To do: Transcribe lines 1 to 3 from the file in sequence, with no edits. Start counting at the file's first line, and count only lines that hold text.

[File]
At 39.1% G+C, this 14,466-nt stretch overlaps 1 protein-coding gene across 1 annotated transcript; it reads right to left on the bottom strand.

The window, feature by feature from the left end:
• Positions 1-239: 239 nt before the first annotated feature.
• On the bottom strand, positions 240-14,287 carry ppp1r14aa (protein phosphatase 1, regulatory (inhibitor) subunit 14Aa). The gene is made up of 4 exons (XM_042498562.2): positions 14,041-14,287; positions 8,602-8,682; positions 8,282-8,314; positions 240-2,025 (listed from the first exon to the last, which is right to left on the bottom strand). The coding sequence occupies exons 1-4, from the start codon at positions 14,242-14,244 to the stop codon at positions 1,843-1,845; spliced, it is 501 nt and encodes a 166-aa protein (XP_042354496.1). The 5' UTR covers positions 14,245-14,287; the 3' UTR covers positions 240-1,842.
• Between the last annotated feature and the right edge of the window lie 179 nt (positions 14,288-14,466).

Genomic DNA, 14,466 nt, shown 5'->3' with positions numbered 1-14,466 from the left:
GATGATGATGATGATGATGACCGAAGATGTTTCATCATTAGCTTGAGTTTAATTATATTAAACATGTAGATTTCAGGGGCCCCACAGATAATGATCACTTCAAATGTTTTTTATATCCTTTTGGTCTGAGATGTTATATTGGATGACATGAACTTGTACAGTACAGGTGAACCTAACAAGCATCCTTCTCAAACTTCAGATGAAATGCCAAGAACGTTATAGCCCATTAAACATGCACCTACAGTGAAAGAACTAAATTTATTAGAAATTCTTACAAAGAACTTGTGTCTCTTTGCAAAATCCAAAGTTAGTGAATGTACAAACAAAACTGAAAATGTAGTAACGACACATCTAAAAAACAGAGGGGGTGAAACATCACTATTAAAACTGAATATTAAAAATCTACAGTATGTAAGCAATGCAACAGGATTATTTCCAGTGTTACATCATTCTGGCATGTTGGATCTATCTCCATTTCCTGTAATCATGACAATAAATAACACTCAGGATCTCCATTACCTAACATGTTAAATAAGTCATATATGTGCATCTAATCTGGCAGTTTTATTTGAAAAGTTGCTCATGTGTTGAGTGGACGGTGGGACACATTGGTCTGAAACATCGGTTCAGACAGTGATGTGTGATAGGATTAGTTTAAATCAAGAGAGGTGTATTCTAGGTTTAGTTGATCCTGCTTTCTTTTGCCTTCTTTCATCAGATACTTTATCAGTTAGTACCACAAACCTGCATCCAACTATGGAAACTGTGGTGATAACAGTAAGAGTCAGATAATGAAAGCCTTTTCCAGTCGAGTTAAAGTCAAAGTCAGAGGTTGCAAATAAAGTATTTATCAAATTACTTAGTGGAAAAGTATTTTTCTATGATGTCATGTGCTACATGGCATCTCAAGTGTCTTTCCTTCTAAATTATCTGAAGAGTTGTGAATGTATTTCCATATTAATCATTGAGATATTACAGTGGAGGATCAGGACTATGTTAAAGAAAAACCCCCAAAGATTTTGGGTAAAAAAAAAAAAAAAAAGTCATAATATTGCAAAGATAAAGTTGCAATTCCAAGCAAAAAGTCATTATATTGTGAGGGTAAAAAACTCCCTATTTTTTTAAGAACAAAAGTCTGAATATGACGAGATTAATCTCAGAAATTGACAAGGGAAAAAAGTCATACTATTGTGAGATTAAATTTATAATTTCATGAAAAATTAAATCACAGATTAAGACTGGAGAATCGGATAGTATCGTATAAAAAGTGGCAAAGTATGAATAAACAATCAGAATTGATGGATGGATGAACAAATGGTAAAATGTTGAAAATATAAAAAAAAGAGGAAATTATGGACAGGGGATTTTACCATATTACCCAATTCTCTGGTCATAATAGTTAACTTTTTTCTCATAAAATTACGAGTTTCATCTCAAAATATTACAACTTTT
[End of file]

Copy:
At 39.1% G+C, this 14,466-nt stretch overlaps 1 protein-coding gene across 1 annotated transcript; it reads right to left on the bottom strand.

The window, feature by feature from the left end:
• Positions 1-239: 239 nt before the first annotated feature.